Born as Clara Josephine Eissner, in the rural regions of Germany, Zetkin was the first child of Gottfried Eissner and Josephine Vitale. She studied to become a teacher but became more than that. The world will remember her as Clara Zetkin, one of the first prominent women in politics, a socialist, and a life-long activist for women rights and equality.
Clara established first contacts with the women’s movement and the labor movement in Germany as early as 1874, aged only 17. A couple of years later, she also joined the Socialist Workers’ Party, later known as the Social Democratic Party of Germany. She exiled to Zurich and then to Paris, following the ban on any socialist activity in Germany from the side of the conservative Prussian statesman who dominated domestic and Europan affairs at that period, Otto von Bismarck.
In Paris, Clara took the name of her Russian-Jewish lover, Ossip Zetkin, with whom she had two sons. Her partner, unfortunately, died in 1889, and later Zetkin married the artist Georg Friedrich Zundel who was eighteen years younger than her. Clara played an instrumental role in the foundation of the Socialist International group in Paris.
Zetkin really had an avid interest in women’s politics. Her personal efforts over the rights of women heated in Germany, where she developed and strengthened the social-democratic women’s movement, and for many years edited the women’s newspaper Die Gleichheit, or in English, Equality. In 1907, she started to chair the newly founded “Women’s Office” at the SDP.
In August 1910, an International Women’s Conference was organized, just before a general meeting of the Socialist Second International in Copenhagen. During this conference, partially inspired by the first National Woman’s Day that was observed in the United States in 1909, the German socialist and feminist Luise Zeitz had proposed the establishment of an annual International Women’s Day. Zetkin seconded the proposal. At this point, no date was specified, but the idea was welcome by the hundred women attending the conference. Everybody considered that launching such day will fuel the battle for equal rights including suffrage. The following year, on March 19th, 1911, the International Women’s Day was indeed marked for the very first time. Over one million women and men joined the celebrations in four countries: Austria, Germany, Denmark, and Switzerland. In addition to the right to vote and to hold public office, women’s right to work was also demanded along with vocational training, and finally, end of the discrimination at work.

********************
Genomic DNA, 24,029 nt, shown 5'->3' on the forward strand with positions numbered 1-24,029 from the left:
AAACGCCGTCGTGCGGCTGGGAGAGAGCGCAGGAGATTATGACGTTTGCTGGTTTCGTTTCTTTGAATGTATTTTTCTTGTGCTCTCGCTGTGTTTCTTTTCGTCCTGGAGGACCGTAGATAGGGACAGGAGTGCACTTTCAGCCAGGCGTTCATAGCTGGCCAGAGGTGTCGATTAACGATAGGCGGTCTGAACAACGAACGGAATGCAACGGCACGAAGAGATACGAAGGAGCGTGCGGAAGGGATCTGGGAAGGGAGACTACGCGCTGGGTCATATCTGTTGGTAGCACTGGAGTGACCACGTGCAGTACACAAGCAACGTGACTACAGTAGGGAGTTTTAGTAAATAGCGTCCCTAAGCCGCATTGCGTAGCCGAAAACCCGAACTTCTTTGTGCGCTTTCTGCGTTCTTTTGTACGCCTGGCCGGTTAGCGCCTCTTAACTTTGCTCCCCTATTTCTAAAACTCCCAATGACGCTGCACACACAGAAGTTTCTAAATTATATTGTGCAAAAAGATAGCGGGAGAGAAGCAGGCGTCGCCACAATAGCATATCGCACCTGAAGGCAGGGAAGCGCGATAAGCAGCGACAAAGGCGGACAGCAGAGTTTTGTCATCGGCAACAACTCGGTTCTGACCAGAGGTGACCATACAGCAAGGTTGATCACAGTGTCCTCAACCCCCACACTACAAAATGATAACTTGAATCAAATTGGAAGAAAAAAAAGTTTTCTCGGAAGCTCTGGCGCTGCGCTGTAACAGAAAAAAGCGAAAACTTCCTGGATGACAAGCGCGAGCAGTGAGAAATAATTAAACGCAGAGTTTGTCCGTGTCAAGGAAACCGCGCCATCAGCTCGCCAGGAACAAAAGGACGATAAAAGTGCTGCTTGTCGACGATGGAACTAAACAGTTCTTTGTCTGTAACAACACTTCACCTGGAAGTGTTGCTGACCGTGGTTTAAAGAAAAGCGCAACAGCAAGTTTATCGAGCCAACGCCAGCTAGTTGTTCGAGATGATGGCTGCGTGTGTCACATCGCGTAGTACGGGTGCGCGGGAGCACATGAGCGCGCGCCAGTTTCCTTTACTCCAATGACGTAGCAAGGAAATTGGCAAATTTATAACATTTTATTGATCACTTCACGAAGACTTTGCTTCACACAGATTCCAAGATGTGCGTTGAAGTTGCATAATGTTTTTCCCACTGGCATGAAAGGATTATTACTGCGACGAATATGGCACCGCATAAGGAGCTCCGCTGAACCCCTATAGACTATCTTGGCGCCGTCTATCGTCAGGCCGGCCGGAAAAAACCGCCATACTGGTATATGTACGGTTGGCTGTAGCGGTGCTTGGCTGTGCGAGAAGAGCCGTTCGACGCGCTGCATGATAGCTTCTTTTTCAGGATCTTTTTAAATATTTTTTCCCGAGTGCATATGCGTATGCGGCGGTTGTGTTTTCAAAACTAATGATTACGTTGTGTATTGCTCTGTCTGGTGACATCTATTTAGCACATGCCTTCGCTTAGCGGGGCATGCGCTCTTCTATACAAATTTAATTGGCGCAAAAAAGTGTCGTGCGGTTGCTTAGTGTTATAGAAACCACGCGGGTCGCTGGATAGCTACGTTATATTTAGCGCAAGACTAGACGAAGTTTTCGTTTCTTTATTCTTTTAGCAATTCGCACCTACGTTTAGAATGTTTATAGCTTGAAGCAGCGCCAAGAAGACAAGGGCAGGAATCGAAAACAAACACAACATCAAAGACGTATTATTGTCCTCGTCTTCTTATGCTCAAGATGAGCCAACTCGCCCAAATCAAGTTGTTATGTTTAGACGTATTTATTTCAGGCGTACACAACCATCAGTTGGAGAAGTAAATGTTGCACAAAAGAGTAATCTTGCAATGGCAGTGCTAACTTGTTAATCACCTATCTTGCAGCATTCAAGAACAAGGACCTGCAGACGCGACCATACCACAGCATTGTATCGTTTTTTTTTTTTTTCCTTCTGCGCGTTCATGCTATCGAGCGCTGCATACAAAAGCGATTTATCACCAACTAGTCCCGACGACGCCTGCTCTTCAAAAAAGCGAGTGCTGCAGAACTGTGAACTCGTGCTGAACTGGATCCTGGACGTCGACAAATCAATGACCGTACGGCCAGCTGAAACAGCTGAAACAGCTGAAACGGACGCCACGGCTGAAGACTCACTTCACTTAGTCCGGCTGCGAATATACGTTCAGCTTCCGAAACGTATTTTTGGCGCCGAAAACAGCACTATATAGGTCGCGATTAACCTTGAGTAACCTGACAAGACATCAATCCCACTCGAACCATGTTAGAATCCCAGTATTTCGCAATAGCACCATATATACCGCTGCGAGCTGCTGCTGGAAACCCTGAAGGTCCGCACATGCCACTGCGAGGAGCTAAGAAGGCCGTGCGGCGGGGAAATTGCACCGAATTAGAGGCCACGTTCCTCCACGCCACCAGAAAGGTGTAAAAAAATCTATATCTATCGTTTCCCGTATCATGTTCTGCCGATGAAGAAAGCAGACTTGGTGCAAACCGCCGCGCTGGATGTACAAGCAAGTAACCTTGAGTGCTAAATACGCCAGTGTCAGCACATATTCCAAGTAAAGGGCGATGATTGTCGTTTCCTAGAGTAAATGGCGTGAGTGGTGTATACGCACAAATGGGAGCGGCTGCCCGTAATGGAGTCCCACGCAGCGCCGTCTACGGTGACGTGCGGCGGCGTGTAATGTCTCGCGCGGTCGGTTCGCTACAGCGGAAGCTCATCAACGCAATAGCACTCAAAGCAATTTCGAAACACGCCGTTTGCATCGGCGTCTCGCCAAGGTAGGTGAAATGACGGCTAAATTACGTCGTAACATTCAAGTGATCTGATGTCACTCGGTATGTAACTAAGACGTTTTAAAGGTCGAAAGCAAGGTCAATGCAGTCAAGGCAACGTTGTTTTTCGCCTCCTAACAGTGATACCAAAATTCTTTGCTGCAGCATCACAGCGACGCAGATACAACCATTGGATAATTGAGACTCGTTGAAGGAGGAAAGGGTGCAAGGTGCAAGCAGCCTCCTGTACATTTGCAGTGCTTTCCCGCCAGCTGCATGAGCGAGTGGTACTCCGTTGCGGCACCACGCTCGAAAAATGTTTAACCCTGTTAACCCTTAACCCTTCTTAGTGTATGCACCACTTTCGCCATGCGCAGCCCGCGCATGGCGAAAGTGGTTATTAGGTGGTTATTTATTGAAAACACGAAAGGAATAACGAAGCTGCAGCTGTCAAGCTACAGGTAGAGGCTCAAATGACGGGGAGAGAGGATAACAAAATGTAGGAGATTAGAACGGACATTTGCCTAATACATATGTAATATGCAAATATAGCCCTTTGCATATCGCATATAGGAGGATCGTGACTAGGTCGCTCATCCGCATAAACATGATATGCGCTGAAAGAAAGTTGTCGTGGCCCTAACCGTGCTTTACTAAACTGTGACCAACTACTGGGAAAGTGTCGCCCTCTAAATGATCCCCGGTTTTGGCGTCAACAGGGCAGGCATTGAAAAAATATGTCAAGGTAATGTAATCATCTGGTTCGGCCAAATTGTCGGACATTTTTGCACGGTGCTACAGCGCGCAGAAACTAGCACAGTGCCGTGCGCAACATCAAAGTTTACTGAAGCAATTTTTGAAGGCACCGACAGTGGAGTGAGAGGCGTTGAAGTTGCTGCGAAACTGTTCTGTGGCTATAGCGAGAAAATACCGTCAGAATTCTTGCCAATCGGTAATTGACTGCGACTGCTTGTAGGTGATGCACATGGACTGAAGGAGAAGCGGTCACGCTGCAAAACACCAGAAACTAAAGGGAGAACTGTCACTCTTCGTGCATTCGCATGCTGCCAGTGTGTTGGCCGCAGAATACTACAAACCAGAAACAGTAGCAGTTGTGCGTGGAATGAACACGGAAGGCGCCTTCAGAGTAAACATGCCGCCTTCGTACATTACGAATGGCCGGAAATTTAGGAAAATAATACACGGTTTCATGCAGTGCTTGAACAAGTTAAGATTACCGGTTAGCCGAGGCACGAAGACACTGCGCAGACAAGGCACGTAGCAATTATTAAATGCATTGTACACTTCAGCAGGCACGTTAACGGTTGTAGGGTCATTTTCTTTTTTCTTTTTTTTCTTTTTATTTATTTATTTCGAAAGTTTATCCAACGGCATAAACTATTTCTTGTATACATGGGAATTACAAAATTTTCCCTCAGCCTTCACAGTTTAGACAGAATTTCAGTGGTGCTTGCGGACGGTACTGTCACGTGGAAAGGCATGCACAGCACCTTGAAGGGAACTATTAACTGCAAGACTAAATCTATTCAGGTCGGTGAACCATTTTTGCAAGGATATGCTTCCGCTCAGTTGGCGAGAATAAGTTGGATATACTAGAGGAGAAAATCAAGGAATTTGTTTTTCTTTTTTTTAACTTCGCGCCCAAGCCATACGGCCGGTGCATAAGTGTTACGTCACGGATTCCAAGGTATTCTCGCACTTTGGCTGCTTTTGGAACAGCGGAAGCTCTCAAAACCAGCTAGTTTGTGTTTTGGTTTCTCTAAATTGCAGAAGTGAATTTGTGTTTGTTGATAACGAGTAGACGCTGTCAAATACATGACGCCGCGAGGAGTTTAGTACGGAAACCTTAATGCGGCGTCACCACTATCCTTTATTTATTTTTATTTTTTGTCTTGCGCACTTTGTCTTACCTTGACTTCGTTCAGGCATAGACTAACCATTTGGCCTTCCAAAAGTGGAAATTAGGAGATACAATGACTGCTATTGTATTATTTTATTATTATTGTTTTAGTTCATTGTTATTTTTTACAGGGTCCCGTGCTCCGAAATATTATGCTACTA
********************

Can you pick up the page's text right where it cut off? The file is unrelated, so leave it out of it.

All along, Zetkin remained deeply opposed to the concept of “bourgeois feminism” as she considered that such discourse and attitude would only serve as a tool to divide the unity of the working classes.
In the forthcoming years, the first great war of the century took place, and Zetkin was notable for her anti-war opinions. During WWI she was even arrested for several times.
In 1919, Germany also saw the formation of the KDP, the Communist Party of Germany and Zetkin took the lead to represent this party also. She did so in the Reichstag from 1920 to 1933. Until 1924, she acted as a member of the KDP’s central office, and from 1927 to 1929 she was also a member of the party’s central committee. In 1925, she was elected president of the German left-wing solidarity organization, known as Rote Hilfe.
Just before the Nazi took over the lead in German politics, in August 1932, Zetkin became the chairwoman of the Reichstag by seniority. She was entitled to give an opening address, and used the opportunity to discuss a key-note which sent a message for unity among workers in the struggle against the rising fascism in Germany by that time.
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When Adolf Hitler and the Nazis took over power, the Communist Party of Germany was, naturally, banned. Subsequently, Zetkin went into an exile for one last time, and this time to the Soviet Union where she had passed away that same year, in 1933, aged nearly 76. Her figure will always be remembered and honored for her historic efforts in the fight for women’s right and equality.